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ask: What possible side effects of removing 1 ovary? Or should I have both removed?

By zoots
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Newbie here so I hope I'm doing this right....LOL I found out 3 years ago that I have 3 cysts on my right ovary. My gyne has been watching them closely via ultrasounds and CA125 blood tests because my mom had ovarian cancer 13 yrs. ago....alive and healthy!! My CA125 are within the normal ranges. Within the past year the cysts started growing a little bit. He first suggested removing the right ovary only but after my last ultrasound suggested removing both but also wanted me to go see an oncologist gynecologist. I went to see the Dr. that performed my mother's surgery and a very high rated doctor. I had an ultrasound done today and he called me to tell me that he does want to remove the right ovary for sure and gave me the option to remove both ovaries but not the uterus. The left ovary is healthy but given my history it's up to me. I am 47 and premenopausal. I feel I should only have the right one removed so that I do not go into instant menopause as I already suffer from mild depression. I am still trying to digest all this so any input would be appreciated. I should add I have a very supportive husband and family and of course they are leaving the decision up to me. Thanks so much!

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EmpowHER Guest

I'm 37 and in the past three years have had both ovaries removed and been diagnosed with Stage 2C ovarian cancer. I had my appendix and momentum removed and have been clean since. I still have some bleeding even though I am on Birth control pills for hormones. I have noticed that I can't seem to lose any weight. I am extremely active...I crossfit everyday, cycle every other day, run and swim every other day, but still do not see weight loss. I do see results muscle wise, but my belly fat is still high. The surgery has changed a lot of my life, I still enjoy sex, but find myself having to remind myself about having it. LOL I am tired but supplement that with B12 and other vitamins, my bones do feel different but that could just be from the exercise. I will say that having the ovaries gone is emotional, I call it the equivalent of having the testicles removed. It saved my life and my husbands life, because now I can be with him longer. If anyone can tell me how to improve weight loss and fatigue that would be awesome. Prayers for all and remember it's about improving the quality of life!!

September 7, 2013 - 10:08am
EmpowHER Guest

10 years back when I was 26 I got a large cyst on my left overy and it got removed using laproscopy along with the left overy. I was told that if my periods are regular then I am OK. Now I am 36 unmarried. Recently I am trying to have sex with my boy friend, but sometimes I am having pain and a couple of times I was little satisfied. Is there anything to deal with it. And my major concern is do I have chances to get pregnant. If I have to confirm it through the doctor, what I have to ask my doctor.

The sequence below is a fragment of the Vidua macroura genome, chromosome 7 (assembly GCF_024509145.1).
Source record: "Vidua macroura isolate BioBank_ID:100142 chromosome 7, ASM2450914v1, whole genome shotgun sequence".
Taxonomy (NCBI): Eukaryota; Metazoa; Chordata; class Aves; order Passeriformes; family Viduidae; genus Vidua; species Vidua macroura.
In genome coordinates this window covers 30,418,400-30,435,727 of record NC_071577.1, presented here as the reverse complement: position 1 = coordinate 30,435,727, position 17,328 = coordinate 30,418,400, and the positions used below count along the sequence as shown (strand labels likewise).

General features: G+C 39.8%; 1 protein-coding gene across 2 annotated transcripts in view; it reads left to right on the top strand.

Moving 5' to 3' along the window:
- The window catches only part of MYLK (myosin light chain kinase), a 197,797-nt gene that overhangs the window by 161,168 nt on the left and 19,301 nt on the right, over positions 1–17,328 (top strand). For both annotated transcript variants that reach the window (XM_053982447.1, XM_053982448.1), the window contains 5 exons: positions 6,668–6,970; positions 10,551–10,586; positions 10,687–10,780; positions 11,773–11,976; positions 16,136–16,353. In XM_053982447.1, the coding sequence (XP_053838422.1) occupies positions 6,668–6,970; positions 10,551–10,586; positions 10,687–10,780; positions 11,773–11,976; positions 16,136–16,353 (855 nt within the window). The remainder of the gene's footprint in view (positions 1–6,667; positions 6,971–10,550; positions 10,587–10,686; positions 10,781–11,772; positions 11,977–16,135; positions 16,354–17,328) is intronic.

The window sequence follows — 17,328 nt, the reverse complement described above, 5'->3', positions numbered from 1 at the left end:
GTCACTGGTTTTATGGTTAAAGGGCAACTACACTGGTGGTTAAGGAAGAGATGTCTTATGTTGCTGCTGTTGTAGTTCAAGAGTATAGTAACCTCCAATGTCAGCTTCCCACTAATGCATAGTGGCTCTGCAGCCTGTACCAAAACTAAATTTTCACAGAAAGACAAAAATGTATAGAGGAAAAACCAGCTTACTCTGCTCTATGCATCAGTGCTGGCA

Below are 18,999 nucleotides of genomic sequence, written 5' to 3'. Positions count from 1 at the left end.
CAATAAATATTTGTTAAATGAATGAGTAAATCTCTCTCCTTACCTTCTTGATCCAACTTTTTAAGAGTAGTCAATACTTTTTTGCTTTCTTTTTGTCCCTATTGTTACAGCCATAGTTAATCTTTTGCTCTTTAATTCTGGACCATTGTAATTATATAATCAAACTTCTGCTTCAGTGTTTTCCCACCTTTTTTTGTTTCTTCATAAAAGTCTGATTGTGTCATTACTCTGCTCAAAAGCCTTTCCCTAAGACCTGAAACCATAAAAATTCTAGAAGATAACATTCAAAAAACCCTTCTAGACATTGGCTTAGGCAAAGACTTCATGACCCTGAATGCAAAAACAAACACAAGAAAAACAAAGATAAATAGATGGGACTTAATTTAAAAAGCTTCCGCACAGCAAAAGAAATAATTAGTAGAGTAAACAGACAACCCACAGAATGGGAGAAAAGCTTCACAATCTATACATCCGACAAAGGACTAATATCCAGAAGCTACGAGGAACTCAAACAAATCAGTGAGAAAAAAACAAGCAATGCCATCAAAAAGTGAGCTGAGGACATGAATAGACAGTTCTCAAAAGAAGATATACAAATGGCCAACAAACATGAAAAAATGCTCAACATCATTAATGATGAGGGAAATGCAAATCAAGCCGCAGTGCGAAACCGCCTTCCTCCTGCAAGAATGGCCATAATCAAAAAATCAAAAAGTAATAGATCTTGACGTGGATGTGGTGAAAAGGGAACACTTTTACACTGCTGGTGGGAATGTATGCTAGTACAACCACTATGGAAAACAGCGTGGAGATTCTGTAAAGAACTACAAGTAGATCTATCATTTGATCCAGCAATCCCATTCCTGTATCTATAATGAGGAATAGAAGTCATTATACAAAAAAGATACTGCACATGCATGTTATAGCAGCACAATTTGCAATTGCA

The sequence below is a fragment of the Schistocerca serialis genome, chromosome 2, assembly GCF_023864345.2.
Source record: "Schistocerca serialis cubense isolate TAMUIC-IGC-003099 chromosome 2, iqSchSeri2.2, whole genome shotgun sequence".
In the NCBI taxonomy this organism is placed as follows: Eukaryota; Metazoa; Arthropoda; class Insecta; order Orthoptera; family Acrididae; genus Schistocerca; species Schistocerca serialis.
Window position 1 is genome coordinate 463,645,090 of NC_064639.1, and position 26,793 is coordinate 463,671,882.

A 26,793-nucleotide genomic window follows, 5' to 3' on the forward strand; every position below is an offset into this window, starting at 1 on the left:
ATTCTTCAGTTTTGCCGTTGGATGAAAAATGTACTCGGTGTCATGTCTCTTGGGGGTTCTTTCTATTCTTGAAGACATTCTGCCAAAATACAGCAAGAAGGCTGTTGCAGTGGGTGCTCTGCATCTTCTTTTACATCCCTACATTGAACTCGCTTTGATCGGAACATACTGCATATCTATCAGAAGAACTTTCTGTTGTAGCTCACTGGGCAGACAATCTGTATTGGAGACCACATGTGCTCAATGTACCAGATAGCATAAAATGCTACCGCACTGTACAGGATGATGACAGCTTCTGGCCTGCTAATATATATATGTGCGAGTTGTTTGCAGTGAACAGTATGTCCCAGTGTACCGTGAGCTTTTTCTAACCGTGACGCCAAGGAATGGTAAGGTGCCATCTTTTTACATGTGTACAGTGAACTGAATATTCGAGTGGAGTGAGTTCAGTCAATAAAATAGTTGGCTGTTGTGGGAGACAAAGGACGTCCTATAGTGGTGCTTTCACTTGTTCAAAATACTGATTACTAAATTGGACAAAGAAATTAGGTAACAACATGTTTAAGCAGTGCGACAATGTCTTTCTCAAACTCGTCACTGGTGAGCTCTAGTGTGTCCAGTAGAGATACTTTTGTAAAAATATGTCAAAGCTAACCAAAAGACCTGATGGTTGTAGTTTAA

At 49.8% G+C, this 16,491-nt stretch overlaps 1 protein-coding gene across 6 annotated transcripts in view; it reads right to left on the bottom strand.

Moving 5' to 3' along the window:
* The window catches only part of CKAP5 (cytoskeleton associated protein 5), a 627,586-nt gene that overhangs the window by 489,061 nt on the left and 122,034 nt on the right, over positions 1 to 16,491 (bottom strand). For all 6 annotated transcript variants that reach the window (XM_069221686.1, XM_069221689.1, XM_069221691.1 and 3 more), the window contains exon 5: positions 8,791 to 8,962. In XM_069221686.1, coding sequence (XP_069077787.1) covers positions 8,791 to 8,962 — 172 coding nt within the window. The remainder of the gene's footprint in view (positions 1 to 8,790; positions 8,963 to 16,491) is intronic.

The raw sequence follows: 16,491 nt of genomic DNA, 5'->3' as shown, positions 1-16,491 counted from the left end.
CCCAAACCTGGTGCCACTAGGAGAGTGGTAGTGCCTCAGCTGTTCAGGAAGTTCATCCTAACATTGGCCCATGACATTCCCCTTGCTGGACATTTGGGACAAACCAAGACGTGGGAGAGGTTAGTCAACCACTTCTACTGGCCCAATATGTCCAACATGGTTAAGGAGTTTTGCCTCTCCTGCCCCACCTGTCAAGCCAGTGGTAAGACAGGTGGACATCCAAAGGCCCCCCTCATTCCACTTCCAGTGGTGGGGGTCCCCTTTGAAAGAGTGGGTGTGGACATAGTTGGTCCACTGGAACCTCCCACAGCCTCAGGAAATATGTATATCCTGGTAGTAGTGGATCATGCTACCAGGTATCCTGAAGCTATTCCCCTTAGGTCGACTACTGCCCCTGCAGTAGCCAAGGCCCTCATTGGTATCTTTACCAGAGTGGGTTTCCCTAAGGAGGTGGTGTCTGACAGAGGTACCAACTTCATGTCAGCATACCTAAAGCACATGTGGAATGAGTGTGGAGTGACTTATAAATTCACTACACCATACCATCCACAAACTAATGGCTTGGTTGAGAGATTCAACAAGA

Thanks in advance.

April 11, 2012 - 3:41pm
EmpowHER Guest

Hi.. No i still have my left ovary but it still has that cyst.. i really dont know why cant get pregnant if my gynecologist says im ok.. we have been trying for very long nothing.. do you happen to have any good advice on this?

September 2, 2011 - 11:07pm

I had a hysterectomy last year and one ovary was left in tact because it was healthy and my doctor said it would provide me with some needed hormones and would decrease my mortality rate. I noticed a few months ago that my right breast (my right ovary was removed) is now significantly smaller than my left breast. They were always a bit lopsided, but now the two are noticeably different and I may need to wear some type of padding. I'm wondering if this might have something to do with the removal of the right ovary. I have no pain, no lumps, no discharge and both nipples are symetrical and identical to one another. I did read somewhere that when one breast becomes smaller than the other it could be a sign of breast cancer. I did lose about 10 pounds and I do use my right arm more now since becoming a medical assistant having to manually take blood pressures approximately 30 times a day. Is is possible it's just more noticeale now since the weight loss and my right side is leaner from the exercise? Breasts are made up mostly of fat, right?

August 6, 2011 - 8:03am
EmpowHER Guest

Hi I am interested to hear from you. did you removed your other ovary?

August 3, 2011 - 5:17pm
EmpowHER Guest